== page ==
By: Nick Mason, Staff Writer
The Muslim Student Association encouraged combating Islamophobia on Wednesday, May 6, in the Chesapeake ballrooms. Guest speaker Ayman Nassar, founder and chair of the Islamic Leadership Institute of America, said that the word “Islamophobia” was first used in the 20th century, but that its themes date back farther.
To promote a fear of Islam, some aggressors argue that the religion “is some barbaric culture that came out of the Middle East,” or extremist, according to Nassar.
To address Islamophobia, people need to come together and work through partnerships, said Nasser. He added that eliminating misperceptions of Western cultures that are portrayed within some Muslim circles, similar to how Western media can sometimes misperceive others.
Nassar said that there are six steps in combating Islamophobia. These steps include non-Muslims gaining knowledge and education of Islam, for followers of the religion to represent Islam by doing good things and for Muslims to build motivation, credibility, aspiration and confidence.
Nassar encouraged audience members who encounter Islamophobia to react with empathy and understanding. He said that sometimes people will say something because they don’t know about it, or they have had a past experience with someone who was Muslim. By being smart, vigilant, kind, upholding the values one believes in and explaining Islam to the person, he added.
ILIA Director Uganda Knapps added that one should never miss an opportunity to engage peacefully and explain what Islam is or is not in a way that others can understand. Knapps said that it can be good to watch YouTube debates between Christian and Muslim apologetics, but viewers should learn from them and not be resentful or upset.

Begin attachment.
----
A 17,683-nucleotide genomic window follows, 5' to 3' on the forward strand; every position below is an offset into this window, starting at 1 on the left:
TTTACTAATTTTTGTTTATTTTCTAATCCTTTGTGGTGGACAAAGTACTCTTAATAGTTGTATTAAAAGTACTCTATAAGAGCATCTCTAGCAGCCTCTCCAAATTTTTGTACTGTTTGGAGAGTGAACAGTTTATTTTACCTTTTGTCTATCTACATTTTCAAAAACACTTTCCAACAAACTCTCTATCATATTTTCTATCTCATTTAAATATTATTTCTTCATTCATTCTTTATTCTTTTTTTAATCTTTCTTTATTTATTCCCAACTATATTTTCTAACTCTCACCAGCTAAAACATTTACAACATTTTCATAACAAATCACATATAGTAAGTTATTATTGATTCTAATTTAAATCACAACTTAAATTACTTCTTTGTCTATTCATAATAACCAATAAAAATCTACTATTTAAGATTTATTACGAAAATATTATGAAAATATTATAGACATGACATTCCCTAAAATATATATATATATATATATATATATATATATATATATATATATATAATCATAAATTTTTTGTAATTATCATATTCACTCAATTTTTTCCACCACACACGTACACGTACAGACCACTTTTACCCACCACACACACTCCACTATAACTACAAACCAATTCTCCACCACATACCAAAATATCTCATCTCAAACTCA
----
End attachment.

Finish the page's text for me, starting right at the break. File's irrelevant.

Nassar told the audience to not let negativity deter them from their work schedules or it can be paralyzing. Sometimes things will go away on their own, he said. Choose your battles, he added, the goal is not to change someone’s thought process, but to present the facts.
The MSA created a YouTube video of their own for the #NotInMyName campaign and shared it with the audience. The video states that “The acts of terrorist organizations do not represent the average Muslim citizen of the United States.”
The MSA will be working with Hillel in the future on some community service projects under the combined name of JAM (Jews and Muslims).
MSA president-elect Osama Hassan said that they wanted to engage and break down barriers by working together to do good things for the community. Every first Friday of the month, they plan on hosting various activities.
So far, they hope to spend time cleaning up trash in the community and using another day to feed the homeless. One does not need to be a member of either organization or religion to participate.
“The beautiful thing about [Islam] is that everyone comes together,” said Knapps.
The ILIA offers internships for research, teaching and coaching. More information can be found at www.islamicleadership.org.